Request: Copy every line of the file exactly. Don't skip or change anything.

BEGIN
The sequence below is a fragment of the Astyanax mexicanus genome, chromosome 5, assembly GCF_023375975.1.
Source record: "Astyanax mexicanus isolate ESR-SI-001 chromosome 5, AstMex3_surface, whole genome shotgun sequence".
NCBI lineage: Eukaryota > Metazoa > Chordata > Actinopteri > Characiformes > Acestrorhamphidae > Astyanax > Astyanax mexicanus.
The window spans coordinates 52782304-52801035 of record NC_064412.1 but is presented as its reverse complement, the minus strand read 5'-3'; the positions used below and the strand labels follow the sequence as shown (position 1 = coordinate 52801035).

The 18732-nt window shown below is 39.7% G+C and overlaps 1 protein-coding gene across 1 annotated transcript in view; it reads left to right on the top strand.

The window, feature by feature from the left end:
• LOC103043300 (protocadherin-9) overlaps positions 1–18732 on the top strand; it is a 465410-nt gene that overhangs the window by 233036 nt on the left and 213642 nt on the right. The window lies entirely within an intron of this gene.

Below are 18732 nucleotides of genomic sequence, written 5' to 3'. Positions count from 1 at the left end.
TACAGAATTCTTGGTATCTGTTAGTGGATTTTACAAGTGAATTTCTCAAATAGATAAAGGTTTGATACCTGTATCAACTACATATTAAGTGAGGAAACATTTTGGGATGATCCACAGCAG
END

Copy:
The sequence below is a fragment of the Astyanax mexicanus genome, chromosome 5, assembly GCF_023375975.1.
Source record: "Astyanax mexicanus isolate ESR-SI-001 chromosome 5, AstMex3_surface, whole genome shotgun sequence".
NCBI lineage: Eukaryota > Metazoa > Chordata > Actinopteri > Characiformes > Acestrorhamphidae > Astyanax > Astyanax mexicanus.
The window spans coordinates 52782304-52801035 of record NC_064412.1 but is presented as its reverse complement, the minus strand read 5'-3'; the positions used below and the strand labels follow the sequence as shown (position 1 = coordinate 52801035).

The 18732-nt window shown below is 39.7% G+C and overlaps 1 protein-coding gene across 1 annotated transcript in view; it reads left to right on the top strand.

The window, feature by feature from the left end:
• LOC103043300 (protocadherin-9) overlaps positions 1–18732 on the top strand; it is a 465410-nt gene that overhangs the window by 233036 nt on the left and 213642 nt on the right. The window lies entirely within an intron of this gene.

Below are 18732 nucleotides of genomic sequence, written 5' to 3'. Positions count from 1 at the left end.
TACAGAATTCTTGGTATCTGTTAGTGGATTTTACAAGTGAATTTCTCAAATAGATAAAGGTTTGATACCTGTATCAACTACATATTAAGTGAGGAAACATTTTGGGATGATCCACAGCAG